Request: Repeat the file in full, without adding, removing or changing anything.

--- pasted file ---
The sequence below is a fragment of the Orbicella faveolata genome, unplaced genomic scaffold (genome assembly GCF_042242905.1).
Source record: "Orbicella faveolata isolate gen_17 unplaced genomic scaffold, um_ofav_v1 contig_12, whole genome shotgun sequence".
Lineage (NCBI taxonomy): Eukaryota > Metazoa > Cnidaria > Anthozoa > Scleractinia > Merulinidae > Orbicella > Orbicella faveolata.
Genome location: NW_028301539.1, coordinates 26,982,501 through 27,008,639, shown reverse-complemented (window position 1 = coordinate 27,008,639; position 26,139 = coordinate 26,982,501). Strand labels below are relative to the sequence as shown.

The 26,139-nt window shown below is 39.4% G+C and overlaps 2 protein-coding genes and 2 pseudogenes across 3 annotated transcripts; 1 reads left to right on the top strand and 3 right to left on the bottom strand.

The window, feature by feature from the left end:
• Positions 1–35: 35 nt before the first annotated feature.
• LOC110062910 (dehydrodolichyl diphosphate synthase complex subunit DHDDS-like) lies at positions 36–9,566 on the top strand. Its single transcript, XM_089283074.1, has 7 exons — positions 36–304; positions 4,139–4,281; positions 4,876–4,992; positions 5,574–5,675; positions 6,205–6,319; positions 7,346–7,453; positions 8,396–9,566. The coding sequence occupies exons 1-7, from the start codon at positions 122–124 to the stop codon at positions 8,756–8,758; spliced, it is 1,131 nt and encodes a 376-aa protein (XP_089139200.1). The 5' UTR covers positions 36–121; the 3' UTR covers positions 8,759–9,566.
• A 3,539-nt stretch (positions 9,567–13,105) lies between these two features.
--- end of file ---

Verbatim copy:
The sequence below is a fragment of the Orbicella faveolata genome, unplaced genomic scaffold (genome assembly GCF_042242905.1).
Source record: "Orbicella faveolata isolate gen_17 unplaced genomic scaffold, um_ofav_v1 contig_12, whole genome shotgun sequence".
Lineage (NCBI taxonomy): Eukaryota > Metazoa > Cnidaria > Anthozoa > Scleractinia > Merulinidae > Orbicella > Orbicella faveolata.
Genome location: NW_028301539.1, coordinates 26,982,501 through 27,008,639, shown reverse-complemented (window position 1 = coordinate 27,008,639; position 26,139 = coordinate 26,982,501). Strand labels below are relative to the sequence as shown.

The 26,139-nt window shown below is 39.4% G+C and overlaps 2 protein-coding genes and 2 pseudogenes across 3 annotated transcripts; 1 reads left to right on the top strand and 3 right to left on the bottom strand.

The window, feature by feature from the left end:
• Positions 1–35: 35 nt before the first annotated feature.
• LOC110062910 (dehydrodolichyl diphosphate synthase complex subunit DHDDS-like) lies at positions 36–9,566 on the top strand. Its single transcript, XM_089283074.1, has 7 exons — positions 36–304; positions 4,139–4,281; positions 4,876–4,992; positions 5,574–5,675; positions 6,205–6,319; positions 7,346–7,453; positions 8,396–9,566. The coding sequence occupies exons 1-7, from the start codon at positions 122–124 to the stop codon at positions 8,756–8,758; spliced, it is 1,131 nt and encodes a 376-aa protein (XP_089139200.1). The 5' UTR covers positions 36–121; the 3' UTR covers positions 8,759–9,566.
• A 3,539-nt stretch (positions 9,567–13,105) lies between these two features.